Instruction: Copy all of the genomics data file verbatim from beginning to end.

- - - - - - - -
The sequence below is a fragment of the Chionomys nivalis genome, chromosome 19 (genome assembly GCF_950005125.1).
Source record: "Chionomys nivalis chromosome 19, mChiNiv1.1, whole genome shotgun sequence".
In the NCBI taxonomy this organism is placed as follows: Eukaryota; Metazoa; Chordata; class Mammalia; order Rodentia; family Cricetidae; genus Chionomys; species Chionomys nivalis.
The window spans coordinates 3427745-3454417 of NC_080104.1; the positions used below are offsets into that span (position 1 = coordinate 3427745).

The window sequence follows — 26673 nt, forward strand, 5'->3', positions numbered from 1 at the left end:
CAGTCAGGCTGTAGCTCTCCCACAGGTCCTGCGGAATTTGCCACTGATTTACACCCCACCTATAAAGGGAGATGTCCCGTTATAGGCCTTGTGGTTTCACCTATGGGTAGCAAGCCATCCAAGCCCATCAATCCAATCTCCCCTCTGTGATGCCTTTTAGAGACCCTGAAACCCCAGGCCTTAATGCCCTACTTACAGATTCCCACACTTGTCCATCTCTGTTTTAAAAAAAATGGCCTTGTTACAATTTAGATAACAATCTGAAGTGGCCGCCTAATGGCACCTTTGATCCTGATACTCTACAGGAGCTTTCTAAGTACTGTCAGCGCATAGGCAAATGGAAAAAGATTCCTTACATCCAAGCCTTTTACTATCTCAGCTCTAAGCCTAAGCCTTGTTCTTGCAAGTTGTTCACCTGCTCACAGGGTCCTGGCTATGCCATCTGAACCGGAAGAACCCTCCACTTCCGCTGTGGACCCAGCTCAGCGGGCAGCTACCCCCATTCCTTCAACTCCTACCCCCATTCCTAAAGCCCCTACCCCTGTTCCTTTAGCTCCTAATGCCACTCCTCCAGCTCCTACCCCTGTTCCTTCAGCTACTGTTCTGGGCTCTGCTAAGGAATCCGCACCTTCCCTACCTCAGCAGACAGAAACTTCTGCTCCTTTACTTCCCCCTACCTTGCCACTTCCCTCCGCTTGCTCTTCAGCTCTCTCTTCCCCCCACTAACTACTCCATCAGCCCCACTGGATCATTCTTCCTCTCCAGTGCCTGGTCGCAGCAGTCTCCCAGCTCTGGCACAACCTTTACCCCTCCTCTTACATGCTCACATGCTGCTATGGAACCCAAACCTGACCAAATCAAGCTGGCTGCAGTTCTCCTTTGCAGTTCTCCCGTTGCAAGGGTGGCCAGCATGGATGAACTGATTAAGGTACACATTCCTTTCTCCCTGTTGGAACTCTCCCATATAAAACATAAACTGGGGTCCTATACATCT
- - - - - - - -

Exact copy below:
The sequence below is a fragment of the Chionomys nivalis genome, chromosome 19 (genome assembly GCF_950005125.1).
Source record: "Chionomys nivalis chromosome 19, mChiNiv1.1, whole genome shotgun sequence".
In the NCBI taxonomy this organism is placed as follows: Eukaryota; Metazoa; Chordata; class Mammalia; order Rodentia; family Cricetidae; genus Chionomys; species Chionomys nivalis.
The window spans coordinates 3427745-3454417 of NC_080104.1; the positions used below are offsets into that span (position 1 = coordinate 3427745).

The window sequence follows — 26673 nt, forward strand, 5'->3', positions numbered from 1 at the left end:
CAGTCAGGCTGTAGCTCTCCCACAGGTCCTGCGGAATTTGCCACTGATTTACACCCCACCTATAAAGGGAGATGTCCCGTTATAGGCCTTGTGGTTTCACCTATGGGTAGCAAGCCATCCAAGCCCATCAATCCAATCTCCCCTCTGTGATGCCTTTTAGAGACCCTGAAACCCCAGGCCTTAATGCCCTACTTACAGATTCCCACACTTGTCCATCTCTGTTTTAAAAAAAATGGCCTTGTTACAATTTAGATAACAATCTGAAGTGGCCGCCTAATGGCACCTTTGATCCTGATACTCTACAGGAGCTTTCTAAGTACTGTCAGCGCATAGGCAAATGGAAAAAGATTCCTTACATCCAAGCCTTTTACTATCTCAGCTCTAAGCCTAAGCCTTGTTCTTGCAAGTTGTTCACCTGCTCACAGGGTCCTGGCTATGCCATCTGAACCGGAAGAACCCTCCACTTCCGCTGTGGACCCAGCTCAGCGGGCAGCTACCCCCATTCCTTCAACTCCTACCCCCATTCCTAAAGCCCCTACCCCTGTTCCTTTAGCTCCTAATGCCACTCCTCCAGCTCCTACCCCTGTTCCTTCAGCTACTGTTCTGGGCTCTGCTAAGGAATCCGCACCTTCCCTACCTCAGCAGACAGAAACTTCTGCTCCTTTACTTCCCCCTACCTTGCCACTTCCCTCCGCTTGCTCTTCAGCTCTCTCTTCCCCCCACTAACTACTCCATCAGCCCCACTGGATCATTCTTCCTCTCCAGTGCCTGGTCGCAGCAGTCTCCCAGCTCTGGCACAACCTTTACCCCTCCTCTTACATGCTCACATGCTGCTATGGAACCCAAACCTGACCAAATCAAGCTGGCTGCAGTTCTCCTTTGCAGTTCTCCCGTTGCAAGGGTGGCCAGCATGGATGAACTGATTAAGGTACACATTCCTTTCTCCCTGTTGGAACTCTCCCATATAAAACATAAACTGGGGTCCTATACATCT